We are going to see how chemical reactions can introduce chirality in molecules, obtaining products in the form of racemic mixtures or mixtures of diastereoisomers.

Butane halogenates in the presence of bromine and light, at carbon 2, to form a mixture of enantiomers. The radical formed presents enantiotopic faces, which are halogenated with equal probability, giving rise to a racemic mixture (enantiomers in equal proportion).

stereochemistry of reactions 01

The mechanism of this reaction consists of three stages: initiation, propagation and termination. Propagation is the step that determines the stereochemistry of the final product.

Butane halogenation

Stage 1. Initiation

initiation stage

Stage 2. Propagation

propagation stage

[1] H (Enantiotopic Hydrogens)

[2] Radical with enantiotopic faces

[3] Pair of enantiomers

The product is obtained as a racemic mixture, due to the formation of a planar radical that is halogenated on both faces. The enantiotopic hydrogens are chemically equivalent and are subtracted by bromine at the same rate.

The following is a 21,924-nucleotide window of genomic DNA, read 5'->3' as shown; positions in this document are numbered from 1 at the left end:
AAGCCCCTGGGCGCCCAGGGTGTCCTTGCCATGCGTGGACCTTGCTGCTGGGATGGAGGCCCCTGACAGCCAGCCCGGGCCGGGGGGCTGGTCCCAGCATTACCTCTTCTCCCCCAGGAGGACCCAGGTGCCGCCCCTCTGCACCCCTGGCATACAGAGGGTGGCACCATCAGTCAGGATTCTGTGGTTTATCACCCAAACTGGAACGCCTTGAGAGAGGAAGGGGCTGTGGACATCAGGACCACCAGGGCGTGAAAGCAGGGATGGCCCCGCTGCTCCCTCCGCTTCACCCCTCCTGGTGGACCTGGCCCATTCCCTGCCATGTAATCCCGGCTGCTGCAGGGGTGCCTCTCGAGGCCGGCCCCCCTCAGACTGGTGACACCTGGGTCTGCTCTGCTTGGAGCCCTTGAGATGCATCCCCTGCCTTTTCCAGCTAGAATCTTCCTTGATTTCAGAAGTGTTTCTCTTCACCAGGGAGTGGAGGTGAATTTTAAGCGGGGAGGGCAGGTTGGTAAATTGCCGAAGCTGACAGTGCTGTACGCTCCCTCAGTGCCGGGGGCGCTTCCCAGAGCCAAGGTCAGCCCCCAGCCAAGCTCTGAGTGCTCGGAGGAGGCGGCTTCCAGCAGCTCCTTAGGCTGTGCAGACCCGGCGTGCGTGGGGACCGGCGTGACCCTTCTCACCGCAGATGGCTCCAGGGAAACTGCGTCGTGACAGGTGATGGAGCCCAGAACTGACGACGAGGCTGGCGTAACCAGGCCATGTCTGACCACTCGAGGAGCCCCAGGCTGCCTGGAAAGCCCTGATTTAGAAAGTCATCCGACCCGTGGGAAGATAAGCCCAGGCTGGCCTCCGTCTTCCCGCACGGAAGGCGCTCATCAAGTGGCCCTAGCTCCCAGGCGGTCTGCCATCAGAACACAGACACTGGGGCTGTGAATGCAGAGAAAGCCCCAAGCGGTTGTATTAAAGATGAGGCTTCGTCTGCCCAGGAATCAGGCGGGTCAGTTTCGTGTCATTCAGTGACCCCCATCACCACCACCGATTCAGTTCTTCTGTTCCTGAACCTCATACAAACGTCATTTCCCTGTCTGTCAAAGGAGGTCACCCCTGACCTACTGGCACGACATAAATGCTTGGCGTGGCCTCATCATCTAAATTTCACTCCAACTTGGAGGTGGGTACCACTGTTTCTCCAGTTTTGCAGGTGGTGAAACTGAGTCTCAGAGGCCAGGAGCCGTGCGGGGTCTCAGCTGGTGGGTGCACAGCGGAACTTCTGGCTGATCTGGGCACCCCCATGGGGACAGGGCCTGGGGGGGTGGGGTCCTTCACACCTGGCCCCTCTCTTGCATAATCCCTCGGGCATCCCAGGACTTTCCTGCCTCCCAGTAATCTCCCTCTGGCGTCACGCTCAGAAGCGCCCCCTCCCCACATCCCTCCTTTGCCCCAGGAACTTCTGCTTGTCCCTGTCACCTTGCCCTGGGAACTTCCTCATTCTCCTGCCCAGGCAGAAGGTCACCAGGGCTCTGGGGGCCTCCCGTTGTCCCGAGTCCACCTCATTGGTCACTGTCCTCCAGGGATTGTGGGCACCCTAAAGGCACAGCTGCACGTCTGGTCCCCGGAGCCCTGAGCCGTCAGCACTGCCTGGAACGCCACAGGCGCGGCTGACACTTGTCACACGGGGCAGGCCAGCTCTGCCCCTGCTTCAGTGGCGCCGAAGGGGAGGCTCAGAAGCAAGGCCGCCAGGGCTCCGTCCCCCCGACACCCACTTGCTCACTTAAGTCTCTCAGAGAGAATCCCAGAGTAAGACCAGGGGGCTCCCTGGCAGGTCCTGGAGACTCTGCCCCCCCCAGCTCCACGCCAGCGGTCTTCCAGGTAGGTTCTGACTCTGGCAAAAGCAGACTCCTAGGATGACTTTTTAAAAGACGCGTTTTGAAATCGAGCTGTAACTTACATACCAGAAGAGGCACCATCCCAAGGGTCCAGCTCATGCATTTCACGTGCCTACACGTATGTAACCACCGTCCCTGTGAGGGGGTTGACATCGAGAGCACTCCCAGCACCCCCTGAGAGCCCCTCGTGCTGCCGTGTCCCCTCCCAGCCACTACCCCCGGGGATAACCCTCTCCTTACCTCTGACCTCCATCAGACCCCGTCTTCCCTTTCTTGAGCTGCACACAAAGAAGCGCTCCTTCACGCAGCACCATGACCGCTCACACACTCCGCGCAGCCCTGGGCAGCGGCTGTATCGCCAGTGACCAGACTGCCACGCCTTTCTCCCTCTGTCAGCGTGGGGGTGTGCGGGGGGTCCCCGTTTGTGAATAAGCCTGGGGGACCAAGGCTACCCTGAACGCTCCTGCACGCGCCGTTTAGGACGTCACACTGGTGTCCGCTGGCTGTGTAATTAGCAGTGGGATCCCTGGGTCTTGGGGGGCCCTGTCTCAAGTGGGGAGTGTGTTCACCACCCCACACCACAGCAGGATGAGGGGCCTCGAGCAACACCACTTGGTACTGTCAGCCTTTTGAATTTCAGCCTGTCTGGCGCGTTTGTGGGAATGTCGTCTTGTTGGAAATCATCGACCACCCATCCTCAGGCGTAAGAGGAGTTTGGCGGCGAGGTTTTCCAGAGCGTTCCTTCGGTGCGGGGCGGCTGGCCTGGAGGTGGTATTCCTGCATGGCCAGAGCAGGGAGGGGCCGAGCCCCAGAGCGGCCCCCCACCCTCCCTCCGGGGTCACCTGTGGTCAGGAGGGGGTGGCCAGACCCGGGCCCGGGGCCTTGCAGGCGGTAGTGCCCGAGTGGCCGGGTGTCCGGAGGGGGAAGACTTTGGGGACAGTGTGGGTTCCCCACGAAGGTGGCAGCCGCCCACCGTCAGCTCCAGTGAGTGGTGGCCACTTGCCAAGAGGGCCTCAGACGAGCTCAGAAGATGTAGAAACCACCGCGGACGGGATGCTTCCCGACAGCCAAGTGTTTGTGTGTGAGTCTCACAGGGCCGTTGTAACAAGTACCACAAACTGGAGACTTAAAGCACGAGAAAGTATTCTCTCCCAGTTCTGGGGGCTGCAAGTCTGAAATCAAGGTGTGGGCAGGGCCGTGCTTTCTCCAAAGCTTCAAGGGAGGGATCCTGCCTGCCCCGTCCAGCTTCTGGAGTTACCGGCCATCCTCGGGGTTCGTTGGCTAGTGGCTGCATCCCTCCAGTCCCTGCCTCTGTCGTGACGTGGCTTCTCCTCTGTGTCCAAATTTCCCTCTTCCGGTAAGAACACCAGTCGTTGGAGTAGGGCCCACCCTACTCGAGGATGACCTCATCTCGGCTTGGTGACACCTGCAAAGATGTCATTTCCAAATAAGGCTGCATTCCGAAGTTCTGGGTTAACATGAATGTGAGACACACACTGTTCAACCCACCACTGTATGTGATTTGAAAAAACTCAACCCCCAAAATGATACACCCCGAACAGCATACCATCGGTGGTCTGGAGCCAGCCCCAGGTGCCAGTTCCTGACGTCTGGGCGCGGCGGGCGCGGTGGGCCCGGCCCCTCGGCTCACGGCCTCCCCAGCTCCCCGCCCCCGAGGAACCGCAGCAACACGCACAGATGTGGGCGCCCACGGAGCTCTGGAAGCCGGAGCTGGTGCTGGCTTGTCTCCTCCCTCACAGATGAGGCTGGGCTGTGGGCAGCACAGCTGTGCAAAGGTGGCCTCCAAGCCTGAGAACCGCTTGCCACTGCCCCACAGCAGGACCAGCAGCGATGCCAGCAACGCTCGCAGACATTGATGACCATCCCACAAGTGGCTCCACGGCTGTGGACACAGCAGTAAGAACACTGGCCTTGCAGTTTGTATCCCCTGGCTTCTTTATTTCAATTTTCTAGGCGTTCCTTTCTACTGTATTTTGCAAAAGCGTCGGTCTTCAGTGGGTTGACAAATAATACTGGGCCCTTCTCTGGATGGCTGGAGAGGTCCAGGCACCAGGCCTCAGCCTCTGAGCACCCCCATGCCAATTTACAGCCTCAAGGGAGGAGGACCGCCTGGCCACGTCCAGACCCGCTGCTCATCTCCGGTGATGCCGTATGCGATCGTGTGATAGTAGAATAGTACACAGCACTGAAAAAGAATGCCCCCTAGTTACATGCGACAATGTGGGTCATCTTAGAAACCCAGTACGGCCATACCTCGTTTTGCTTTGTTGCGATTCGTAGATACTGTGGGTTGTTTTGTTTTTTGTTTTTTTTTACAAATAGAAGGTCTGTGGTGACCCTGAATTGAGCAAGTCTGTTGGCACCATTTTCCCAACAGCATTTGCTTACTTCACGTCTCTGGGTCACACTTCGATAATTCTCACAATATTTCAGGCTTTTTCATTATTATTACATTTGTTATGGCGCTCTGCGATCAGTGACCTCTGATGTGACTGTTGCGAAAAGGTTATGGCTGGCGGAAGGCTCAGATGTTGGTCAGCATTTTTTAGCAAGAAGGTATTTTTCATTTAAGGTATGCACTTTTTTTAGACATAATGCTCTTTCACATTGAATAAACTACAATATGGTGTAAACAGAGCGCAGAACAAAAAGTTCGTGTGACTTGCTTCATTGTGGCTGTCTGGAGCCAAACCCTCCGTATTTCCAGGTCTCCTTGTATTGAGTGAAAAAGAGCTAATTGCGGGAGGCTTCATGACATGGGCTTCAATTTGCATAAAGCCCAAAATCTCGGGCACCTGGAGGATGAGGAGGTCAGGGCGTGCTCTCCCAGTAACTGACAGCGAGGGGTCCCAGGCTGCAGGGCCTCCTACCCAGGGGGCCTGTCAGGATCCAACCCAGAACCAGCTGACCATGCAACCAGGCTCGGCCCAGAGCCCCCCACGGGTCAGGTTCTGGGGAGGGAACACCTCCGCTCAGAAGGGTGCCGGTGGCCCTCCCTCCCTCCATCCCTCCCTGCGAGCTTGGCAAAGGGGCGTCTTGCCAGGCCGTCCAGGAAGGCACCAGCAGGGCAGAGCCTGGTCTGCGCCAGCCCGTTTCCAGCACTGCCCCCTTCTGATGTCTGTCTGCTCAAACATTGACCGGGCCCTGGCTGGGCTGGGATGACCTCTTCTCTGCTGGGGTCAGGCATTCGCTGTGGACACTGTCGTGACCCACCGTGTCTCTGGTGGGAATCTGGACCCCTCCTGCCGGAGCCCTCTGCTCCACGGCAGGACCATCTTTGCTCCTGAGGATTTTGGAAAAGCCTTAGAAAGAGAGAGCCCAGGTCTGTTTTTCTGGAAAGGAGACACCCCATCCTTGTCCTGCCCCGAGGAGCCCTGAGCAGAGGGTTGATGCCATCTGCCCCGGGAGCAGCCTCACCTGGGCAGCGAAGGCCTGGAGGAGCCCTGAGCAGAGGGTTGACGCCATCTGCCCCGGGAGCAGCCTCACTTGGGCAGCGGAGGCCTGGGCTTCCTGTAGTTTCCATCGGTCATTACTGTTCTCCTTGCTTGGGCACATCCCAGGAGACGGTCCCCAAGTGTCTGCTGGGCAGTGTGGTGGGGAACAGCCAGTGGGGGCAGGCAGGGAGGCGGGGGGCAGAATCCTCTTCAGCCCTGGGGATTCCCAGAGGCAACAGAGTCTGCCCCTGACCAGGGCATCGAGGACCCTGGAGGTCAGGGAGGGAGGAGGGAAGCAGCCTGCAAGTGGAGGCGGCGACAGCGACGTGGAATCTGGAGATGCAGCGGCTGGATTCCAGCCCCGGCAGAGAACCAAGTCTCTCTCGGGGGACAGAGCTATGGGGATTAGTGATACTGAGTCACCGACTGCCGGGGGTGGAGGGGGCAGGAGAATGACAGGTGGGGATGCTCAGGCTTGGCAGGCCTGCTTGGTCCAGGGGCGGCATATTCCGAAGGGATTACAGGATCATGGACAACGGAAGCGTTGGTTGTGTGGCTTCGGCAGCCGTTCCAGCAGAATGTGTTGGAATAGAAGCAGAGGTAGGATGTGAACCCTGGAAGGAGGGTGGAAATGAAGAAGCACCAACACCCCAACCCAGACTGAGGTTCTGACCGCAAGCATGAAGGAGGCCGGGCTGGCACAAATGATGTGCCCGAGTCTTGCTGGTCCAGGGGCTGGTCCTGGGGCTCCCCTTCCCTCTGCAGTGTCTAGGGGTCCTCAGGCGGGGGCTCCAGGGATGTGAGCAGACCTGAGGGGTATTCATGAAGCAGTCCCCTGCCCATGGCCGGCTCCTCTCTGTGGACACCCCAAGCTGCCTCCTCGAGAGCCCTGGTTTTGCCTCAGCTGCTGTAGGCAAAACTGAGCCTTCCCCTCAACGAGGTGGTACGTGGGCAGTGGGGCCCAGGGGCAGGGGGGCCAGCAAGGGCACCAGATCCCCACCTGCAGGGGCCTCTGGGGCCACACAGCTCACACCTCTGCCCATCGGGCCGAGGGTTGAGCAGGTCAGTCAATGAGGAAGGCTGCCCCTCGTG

The generated radical is flat and the lobes are attacked with equal probability by molecular bromine, producing racemic 2-bromobutane.
Halogenation of (S)-2-Chlorobutane to C3
The bromo halogenation reaction of (S)-2-Chlorobutane on carbon C 3 has the following form:
halogenation c3
The propagation stages that determine the stereochemistry of the product formed are:
spread c3
[1] H (diastereotopic hydrogens)
[2] Radical with diastereotopic faces
[3] Mixture of diastereoisomers
Halogenation of the C3 position leads to diastereoisomers. The faces of the radical formed are not equivalent and are attacked at different rates by the bromine molecule. They are called diastereotopic faces and the hydrogens that bromine subtracts are called diastereotopic hydrogens.

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